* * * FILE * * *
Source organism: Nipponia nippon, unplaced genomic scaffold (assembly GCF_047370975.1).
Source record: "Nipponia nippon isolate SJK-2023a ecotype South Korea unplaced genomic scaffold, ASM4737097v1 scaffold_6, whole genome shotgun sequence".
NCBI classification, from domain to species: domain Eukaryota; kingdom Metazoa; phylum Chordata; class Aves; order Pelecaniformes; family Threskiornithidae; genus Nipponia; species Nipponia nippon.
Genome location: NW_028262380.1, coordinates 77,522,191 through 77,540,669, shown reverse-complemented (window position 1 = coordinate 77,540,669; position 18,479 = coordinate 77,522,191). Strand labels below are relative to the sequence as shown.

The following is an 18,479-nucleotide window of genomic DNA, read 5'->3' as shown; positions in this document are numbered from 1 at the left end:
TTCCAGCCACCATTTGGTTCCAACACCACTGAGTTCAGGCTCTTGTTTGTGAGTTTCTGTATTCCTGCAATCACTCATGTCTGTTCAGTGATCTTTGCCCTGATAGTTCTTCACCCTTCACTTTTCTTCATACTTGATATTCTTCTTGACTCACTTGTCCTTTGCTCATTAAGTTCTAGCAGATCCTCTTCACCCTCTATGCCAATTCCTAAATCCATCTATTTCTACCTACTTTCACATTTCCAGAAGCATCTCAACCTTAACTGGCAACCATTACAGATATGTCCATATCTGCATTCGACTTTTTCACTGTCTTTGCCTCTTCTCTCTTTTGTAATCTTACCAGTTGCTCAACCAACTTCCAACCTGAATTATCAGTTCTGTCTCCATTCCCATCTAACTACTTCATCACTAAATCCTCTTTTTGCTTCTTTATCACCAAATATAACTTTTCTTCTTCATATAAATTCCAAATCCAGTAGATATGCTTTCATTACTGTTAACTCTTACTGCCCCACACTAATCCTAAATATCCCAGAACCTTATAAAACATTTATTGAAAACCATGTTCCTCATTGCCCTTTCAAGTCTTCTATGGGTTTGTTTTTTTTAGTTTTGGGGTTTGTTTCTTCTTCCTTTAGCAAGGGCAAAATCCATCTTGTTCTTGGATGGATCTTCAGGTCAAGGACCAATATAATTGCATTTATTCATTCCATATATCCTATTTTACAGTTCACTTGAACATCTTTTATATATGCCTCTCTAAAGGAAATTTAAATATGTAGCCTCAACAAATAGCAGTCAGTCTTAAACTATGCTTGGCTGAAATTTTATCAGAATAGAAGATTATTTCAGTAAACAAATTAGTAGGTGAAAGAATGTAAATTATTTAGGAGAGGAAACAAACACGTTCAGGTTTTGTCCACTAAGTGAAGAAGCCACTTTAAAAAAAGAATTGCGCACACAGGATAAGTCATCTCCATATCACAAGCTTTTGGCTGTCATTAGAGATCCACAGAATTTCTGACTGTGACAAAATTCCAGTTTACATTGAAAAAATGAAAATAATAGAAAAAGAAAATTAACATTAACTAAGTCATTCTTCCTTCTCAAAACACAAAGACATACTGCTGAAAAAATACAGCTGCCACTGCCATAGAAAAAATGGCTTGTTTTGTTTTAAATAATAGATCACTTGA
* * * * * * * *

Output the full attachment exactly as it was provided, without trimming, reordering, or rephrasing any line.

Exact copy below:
Source organism: Nipponia nippon, unplaced genomic scaffold (assembly GCF_047370975.1).
Source record: "Nipponia nippon isolate SJK-2023a ecotype South Korea unplaced genomic scaffold, ASM4737097v1 scaffold_6, whole genome shotgun sequence".
NCBI classification, from domain to species: domain Eukaryota; kingdom Metazoa; phylum Chordata; class Aves; order Pelecaniformes; family Threskiornithidae; genus Nipponia; species Nipponia nippon.
Genome location: NW_028262380.1, coordinates 77,522,191 through 77,540,669, shown reverse-complemented (window position 1 = coordinate 77,540,669; position 18,479 = coordinate 77,522,191). Strand labels below are relative to the sequence as shown.

The following is an 18,479-nucleotide window of genomic DNA, read 5'->3' as shown; positions in this document are numbered from 1 at the left end:
TTCCAGCCACCATTTGGTTCCAACACCACTGAGTTCAGGCTCTTGTTTGTGAGTTTCTGTATTCCTGCAATCACTCATGTCTGTTCAGTGATCTTTGCCCTGATAGTTCTTCACCCTTCACTTTTCTTCATACTTGATATTCTTCTTGACTCACTTGTCCTTTGCTCATTAAGTTCTAGCAGATCCTCTTCACCCTCTATGCCAATTCCTAAATCCATCTATTTCTACCTACTTTCACATTTCCAGAAGCATCTCAACCTTAACTGGCAACCATTACAGATATGTCCATATCTGCATTCGACTTTTTCACTGTCTTTGCCTCTTCTCTCTTTTGTAATCTTACCAGTTGCTCAACCAACTTCCAACCTGAATTATCAGTTCTGTCTCCATTCCCATCTAACTACTTCATCACTAAATCCTCTTTTTGCTTCTTTATCACCAAATATAACTTTTCTTCTTCATATAAATTCCAAATCCAGTAGATATGCTTTCATTACTGTTAACTCTTACTGCCCCACACTAATCCTAAATATCCCAGAACCTTATAAAACATTTATTGAAAACCATGTTCCTCATTGCCCTTTCAAGTCTTCTATGGGTTTGTTTTTTTTAGTTTTGGGGTTTGTTTCTTCTTCCTTTAGCAAGGGCAAAATCCATCTTGTTCTTGGATGGATCTTCAGGTCAAGGACCAATATAATTGCATTTATTCATTCCATATATCCTATTTTACAGTTCACTTGAACATCTTTTATATATGCCTCTCTAAAGGAAATTTAAATATGTAGCCTCAACAAATAGCAGTCAGTCTTAAACTATGCTTGGCTGAAATTTTATCAGAATAGAAGATTATTTCAGTAAACAAATTAGTAGGTGAAAGAATGTAAATTATTTAGGAGAGGAAACAAACACGTTCAGGTTTTGTCCACTAAGTGAAGAAGCCACTTTAAAAAAAGAATTGCGCACACAGGATAAGTCATCTCCATATCACAAGCTTTTGGCTGTCATTAGAGATCCACAGAATTTCTGACTGTGACAAAATTCCAGTTTACATTGAAAAAATGAAAATAATAGAAAAAGAAAATTAACATTAACTAAGTCATTCTTCCTTCTCAAAACACAAAGACATACTGCTGAAAAAATACAGCTGCCACTGCCATAGAAAAAATGGCTTGTTTTGTTTTAAATAATAGATCACTTGA